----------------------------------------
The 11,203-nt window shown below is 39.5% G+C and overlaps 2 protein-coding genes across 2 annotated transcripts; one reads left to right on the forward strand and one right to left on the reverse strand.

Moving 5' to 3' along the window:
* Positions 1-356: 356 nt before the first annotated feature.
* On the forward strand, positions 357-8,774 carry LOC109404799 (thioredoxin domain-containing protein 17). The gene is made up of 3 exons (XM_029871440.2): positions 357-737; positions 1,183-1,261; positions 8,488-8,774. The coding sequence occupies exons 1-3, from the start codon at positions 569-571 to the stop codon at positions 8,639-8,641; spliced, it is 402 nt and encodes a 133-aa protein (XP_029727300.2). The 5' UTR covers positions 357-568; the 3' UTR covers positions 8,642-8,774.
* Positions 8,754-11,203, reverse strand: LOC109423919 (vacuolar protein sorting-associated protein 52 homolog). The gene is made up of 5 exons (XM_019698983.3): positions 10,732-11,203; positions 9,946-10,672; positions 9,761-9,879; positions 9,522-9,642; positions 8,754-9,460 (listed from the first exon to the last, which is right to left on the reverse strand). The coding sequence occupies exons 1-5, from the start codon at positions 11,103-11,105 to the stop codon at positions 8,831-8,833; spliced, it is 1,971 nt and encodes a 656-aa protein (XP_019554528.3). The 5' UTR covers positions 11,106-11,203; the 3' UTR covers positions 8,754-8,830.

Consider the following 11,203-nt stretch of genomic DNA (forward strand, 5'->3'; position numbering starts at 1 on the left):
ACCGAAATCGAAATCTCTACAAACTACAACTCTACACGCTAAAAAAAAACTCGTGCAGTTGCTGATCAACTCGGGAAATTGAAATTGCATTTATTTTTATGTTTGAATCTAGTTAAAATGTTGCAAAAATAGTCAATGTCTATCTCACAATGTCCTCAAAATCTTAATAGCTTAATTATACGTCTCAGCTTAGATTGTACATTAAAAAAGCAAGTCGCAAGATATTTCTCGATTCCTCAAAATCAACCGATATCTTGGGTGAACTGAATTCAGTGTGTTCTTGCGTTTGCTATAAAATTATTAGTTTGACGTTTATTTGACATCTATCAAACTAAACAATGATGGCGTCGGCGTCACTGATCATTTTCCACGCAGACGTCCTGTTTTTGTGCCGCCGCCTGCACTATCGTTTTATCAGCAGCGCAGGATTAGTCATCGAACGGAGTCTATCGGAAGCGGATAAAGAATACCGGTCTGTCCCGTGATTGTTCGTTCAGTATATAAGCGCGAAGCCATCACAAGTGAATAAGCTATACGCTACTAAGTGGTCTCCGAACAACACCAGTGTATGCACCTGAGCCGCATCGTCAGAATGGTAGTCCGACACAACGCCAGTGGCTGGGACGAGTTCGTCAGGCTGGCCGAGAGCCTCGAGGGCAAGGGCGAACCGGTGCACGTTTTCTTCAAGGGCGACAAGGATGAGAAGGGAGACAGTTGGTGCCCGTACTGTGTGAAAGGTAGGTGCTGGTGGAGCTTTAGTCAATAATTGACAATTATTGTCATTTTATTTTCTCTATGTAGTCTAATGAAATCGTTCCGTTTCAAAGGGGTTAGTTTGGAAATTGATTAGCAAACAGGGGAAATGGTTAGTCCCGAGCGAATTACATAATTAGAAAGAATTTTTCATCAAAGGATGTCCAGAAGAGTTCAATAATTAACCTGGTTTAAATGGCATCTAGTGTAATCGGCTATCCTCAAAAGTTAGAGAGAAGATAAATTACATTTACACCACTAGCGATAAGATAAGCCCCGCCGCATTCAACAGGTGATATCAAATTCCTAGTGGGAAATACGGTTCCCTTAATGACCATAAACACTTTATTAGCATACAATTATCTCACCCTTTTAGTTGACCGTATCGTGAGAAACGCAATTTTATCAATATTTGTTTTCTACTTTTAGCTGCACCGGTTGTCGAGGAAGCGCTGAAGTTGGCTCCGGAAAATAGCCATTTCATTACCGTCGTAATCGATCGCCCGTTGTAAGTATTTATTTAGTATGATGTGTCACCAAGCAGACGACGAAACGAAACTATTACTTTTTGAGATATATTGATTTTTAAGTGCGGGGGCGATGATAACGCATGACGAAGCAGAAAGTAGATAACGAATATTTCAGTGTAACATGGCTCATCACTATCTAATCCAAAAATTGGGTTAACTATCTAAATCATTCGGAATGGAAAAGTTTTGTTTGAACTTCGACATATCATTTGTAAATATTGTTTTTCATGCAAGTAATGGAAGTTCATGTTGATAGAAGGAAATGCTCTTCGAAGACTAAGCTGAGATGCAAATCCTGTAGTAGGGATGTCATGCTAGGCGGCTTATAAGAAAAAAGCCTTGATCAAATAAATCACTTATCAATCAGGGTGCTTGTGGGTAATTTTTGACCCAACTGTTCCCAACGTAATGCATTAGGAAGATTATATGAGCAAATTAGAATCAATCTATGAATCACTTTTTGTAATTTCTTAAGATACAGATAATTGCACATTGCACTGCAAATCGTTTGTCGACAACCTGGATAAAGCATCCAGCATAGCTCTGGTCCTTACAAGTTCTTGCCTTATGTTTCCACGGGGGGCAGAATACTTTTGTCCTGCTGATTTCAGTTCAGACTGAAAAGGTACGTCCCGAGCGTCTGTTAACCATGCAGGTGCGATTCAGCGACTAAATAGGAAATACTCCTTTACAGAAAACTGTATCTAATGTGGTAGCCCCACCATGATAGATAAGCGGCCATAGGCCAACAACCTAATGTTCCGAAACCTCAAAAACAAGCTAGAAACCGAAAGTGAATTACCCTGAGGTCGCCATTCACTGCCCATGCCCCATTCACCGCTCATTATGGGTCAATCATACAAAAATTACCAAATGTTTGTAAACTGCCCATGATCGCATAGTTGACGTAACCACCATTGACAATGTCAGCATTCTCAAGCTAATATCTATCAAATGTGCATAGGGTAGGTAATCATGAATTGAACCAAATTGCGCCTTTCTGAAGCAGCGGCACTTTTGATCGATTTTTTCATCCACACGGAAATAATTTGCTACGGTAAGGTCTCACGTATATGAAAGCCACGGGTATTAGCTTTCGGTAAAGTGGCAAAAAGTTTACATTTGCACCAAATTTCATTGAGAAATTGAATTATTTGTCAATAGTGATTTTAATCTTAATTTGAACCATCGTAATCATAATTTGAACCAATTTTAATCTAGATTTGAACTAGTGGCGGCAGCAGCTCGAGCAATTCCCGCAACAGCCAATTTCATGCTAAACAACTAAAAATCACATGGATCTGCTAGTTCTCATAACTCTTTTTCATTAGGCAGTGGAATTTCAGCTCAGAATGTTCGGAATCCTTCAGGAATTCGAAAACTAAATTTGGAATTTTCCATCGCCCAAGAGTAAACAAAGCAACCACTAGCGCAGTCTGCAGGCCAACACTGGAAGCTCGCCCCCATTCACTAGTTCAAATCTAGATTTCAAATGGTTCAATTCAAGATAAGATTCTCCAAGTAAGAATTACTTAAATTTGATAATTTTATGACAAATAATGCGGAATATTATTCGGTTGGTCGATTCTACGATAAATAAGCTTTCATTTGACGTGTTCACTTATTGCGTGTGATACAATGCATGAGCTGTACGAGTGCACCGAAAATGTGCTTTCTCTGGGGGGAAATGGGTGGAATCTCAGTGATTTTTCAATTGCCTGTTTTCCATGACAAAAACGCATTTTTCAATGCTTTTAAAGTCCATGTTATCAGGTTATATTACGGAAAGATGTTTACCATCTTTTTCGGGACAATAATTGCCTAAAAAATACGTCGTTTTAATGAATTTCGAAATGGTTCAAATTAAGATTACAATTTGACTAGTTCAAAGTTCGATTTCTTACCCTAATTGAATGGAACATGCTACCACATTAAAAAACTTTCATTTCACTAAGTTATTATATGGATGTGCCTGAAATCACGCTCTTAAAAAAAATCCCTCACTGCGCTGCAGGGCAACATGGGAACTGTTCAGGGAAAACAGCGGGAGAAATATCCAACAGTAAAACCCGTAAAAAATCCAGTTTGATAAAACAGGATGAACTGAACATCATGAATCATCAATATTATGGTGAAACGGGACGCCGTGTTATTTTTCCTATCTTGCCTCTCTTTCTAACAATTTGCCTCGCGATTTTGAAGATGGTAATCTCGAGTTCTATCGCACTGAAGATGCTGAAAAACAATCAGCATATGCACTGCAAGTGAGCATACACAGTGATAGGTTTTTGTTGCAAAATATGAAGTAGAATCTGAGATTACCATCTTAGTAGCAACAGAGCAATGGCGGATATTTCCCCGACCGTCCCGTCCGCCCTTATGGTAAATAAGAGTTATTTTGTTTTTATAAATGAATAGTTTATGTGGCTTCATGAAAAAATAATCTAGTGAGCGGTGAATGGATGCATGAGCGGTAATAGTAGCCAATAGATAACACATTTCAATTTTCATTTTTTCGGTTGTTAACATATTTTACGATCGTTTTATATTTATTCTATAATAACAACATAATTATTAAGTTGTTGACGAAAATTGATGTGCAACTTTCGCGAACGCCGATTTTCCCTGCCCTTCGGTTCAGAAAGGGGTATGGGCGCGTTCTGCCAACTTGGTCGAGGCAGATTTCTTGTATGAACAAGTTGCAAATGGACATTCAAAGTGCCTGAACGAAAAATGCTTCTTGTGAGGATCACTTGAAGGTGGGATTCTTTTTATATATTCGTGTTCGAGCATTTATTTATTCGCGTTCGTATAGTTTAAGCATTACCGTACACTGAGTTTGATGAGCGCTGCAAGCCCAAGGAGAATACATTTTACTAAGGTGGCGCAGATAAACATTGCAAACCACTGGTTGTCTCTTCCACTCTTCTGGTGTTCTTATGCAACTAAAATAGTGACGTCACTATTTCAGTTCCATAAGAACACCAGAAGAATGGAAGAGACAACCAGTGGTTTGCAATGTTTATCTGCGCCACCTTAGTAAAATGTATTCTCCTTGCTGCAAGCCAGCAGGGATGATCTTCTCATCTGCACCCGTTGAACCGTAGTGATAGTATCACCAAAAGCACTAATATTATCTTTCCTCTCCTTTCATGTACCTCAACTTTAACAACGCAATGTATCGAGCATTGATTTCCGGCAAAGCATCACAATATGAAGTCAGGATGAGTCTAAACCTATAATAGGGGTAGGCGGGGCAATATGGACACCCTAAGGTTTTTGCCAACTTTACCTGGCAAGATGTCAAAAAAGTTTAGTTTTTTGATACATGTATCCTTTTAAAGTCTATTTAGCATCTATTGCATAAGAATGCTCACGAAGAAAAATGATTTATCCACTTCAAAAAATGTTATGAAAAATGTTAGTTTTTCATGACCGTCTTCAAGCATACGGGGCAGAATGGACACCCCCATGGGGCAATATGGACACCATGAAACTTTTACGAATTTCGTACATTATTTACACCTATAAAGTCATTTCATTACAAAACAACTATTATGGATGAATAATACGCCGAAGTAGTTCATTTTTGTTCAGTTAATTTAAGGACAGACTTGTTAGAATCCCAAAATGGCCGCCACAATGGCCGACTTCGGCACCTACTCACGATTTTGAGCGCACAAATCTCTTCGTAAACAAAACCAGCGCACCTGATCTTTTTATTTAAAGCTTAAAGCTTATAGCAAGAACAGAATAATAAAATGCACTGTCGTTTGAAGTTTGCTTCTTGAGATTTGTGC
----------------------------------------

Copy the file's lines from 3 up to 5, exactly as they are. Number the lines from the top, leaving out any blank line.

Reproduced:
* Positions 1-356: 356 nt before the first annotated feature.
* On the forward strand, positions 357-8,774 carry LOC109404799 (thioredoxin domain-containing protein 17). The gene is made up of 3 exons (XM_029871440.2): positions 357-737; positions 1,183-1,261; positions 8,488-8,774. The coding sequence occupies exons 1-3, from the start codon at positions 569-571 to the stop codon at positions 8,639-8,641; spliced, it is 402 nt and encodes a 133-aa protein (XP_029727300.2). The 5' UTR covers positions 357-568; the 3' UTR covers positions 8,642-8,774.
* Positions 8,754-11,203, reverse strand: LOC109423919 (vacuolar protein sorting-associated protein 52 homolog). The gene is made up of 5 exons (XM_019698983.3): positions 10,732-11,203; positions 9,946-10,672; positions 9,761-9,879; positions 9,522-9,642; positions 8,754-9,460 (listed from the first exon to the last, which is right to left on the reverse strand). The coding sequence occupies exons 1-5, from the start codon at positions 11,103-11,105 to the stop codon at positions 8,831-8,833; spliced, it is 1,971 nt and encodes a 656-aa protein (XP_019554528.3). The 5' UTR covers positions 11,106-11,203; the 3' UTR covers positions 8,754-8,830.